It is the anniversary of “Kristallnacht.”
On the night of November 9, 1938, violent anti-Jewish demonstrations broke out across Germany, Austria, and Czechoslovakia. Nazi officials depicted the riots as justified reactions to the assassination of German foreign official Ernst vom Rath, who had been shot two days earlier by Herschel Grynszpan, a 17-year old Polish Jew distraught over the forced deportation of his family from Germany and the antisemitic attacks that were rampant and sanctioned by the Nazis and their supporters.
Sparked by anti-Semitic sermons and doctrines from Nazi officials, for the next two days, violent mobs destroyed hundreds of synagogues, burning and desecrating Jewish religious artifacts, heirlooms and belongings of Jews, and Jewish buildings and businesses. On orders from Gestapo headquarters, the police and firefighters did nothing to prevent the carnage and destruction.
Almost 8,000 Jewish-owned businesses, homes, and schools were plundered. Over 100 Jews were murdered. 30,000 Jewish men were arrested and sent to concentration camps. Nazi officials immediately claimed that the Jews themselves were to blame for the riots, and a fine of One Billion Reichsmarks (about $400 Million at 1938 rates) was imposed on the German Jewish community.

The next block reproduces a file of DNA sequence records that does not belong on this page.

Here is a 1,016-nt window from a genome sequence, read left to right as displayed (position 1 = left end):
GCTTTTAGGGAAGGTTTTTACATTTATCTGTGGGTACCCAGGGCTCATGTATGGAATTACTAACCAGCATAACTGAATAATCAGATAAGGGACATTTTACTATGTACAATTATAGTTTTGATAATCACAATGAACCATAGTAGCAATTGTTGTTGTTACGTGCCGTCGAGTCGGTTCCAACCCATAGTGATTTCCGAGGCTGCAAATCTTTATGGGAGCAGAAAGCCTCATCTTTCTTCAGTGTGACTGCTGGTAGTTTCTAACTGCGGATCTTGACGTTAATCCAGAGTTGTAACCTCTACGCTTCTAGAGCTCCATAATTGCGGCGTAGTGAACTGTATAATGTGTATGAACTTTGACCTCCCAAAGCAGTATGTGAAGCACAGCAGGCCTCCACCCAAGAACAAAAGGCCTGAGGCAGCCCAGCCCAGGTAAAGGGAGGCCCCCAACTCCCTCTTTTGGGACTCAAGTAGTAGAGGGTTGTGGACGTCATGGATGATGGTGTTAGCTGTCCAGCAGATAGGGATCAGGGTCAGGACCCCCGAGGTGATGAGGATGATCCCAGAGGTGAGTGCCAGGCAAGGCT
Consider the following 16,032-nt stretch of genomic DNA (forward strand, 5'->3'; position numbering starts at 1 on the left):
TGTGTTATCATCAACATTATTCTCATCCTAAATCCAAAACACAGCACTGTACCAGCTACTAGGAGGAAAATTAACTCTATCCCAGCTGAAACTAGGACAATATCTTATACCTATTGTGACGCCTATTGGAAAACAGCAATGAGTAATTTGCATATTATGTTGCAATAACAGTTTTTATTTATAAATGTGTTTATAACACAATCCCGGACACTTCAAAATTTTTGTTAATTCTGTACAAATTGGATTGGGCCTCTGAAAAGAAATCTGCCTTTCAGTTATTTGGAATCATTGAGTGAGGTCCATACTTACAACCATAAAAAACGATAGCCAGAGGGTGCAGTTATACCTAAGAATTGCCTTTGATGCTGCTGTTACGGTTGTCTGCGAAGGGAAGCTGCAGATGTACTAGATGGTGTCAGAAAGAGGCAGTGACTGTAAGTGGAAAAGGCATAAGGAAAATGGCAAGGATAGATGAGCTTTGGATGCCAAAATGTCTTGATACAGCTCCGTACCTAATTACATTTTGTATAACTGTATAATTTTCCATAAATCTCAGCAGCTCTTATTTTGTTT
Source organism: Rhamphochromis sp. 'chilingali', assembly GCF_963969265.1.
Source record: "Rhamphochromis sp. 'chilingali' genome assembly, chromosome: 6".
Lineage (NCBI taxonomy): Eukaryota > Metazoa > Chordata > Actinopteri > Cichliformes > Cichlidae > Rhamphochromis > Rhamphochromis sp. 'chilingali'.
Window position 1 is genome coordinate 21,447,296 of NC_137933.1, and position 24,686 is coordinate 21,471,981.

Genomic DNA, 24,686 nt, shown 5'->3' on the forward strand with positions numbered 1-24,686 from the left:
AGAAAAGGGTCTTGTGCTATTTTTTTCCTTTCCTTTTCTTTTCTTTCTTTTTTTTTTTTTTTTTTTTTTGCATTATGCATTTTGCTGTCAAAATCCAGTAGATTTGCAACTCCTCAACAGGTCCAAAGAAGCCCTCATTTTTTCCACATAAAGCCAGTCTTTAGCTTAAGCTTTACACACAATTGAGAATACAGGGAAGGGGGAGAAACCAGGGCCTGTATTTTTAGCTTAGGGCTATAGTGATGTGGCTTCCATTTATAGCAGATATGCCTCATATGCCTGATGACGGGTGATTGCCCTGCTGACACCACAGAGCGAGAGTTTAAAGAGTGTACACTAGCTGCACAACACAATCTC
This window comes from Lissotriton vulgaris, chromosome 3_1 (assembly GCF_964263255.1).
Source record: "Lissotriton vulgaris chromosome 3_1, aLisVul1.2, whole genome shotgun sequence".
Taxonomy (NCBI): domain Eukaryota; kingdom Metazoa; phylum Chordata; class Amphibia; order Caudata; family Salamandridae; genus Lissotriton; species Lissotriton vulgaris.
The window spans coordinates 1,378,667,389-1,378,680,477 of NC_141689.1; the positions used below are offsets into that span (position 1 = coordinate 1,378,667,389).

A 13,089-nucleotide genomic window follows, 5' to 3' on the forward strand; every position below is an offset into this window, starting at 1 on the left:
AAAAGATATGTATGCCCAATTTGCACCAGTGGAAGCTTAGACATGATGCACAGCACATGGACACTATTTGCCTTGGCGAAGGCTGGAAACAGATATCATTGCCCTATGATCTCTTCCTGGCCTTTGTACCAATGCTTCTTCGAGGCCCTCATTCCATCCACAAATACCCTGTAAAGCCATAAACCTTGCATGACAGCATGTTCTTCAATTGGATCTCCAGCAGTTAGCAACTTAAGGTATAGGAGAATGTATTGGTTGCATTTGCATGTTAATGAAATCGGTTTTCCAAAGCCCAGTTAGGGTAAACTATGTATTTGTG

The Nazis prized the night and called the brutal riots Kristallnacht (meaning “crystal night” or “the night of broken glass”), referring to the thousands of shattered windows that littered the streets afterwards. This name does not convey the horrific brutality of the situation. Kristallnacht proved to the Third Reich that they were victorious, empowered by massive support of the mobs and other citizens. They took the anti-Semitic rhetoric and legislation and turned it into violent actions, and the aggressive anti-Jewish process that lead to the Holocaust.
Hatred and malice of the Nazis and their anti-Semitic supporters shifted world history. Acts of violence against Jews continued to be justified by the othering, victimization, and marginalization of the Jewish people. From 1938-1945, the Nazis and their collaborators killed 2 out of every 3 Jews.
What are you doing to remember Jewish people who were bullied, tortured, and killed? What are you doing to protect Jews today? What are you doing to stop antisemitism and prevent its accelerated rise today?
Our Jewish people have seen what happens when others remain silent while we are attacked. So, will you be a bystander or an upstander? Will you fuel the hate or extinguish the hate?
Learn the lessons from the past. Stop the mob, do not join the mob. Fight for life not for death.
As a grandchild of Holocaust survivors and survivors of anti-Jewish attacks, I stand tall, raise my voice, and take action.
Am Israel Chai.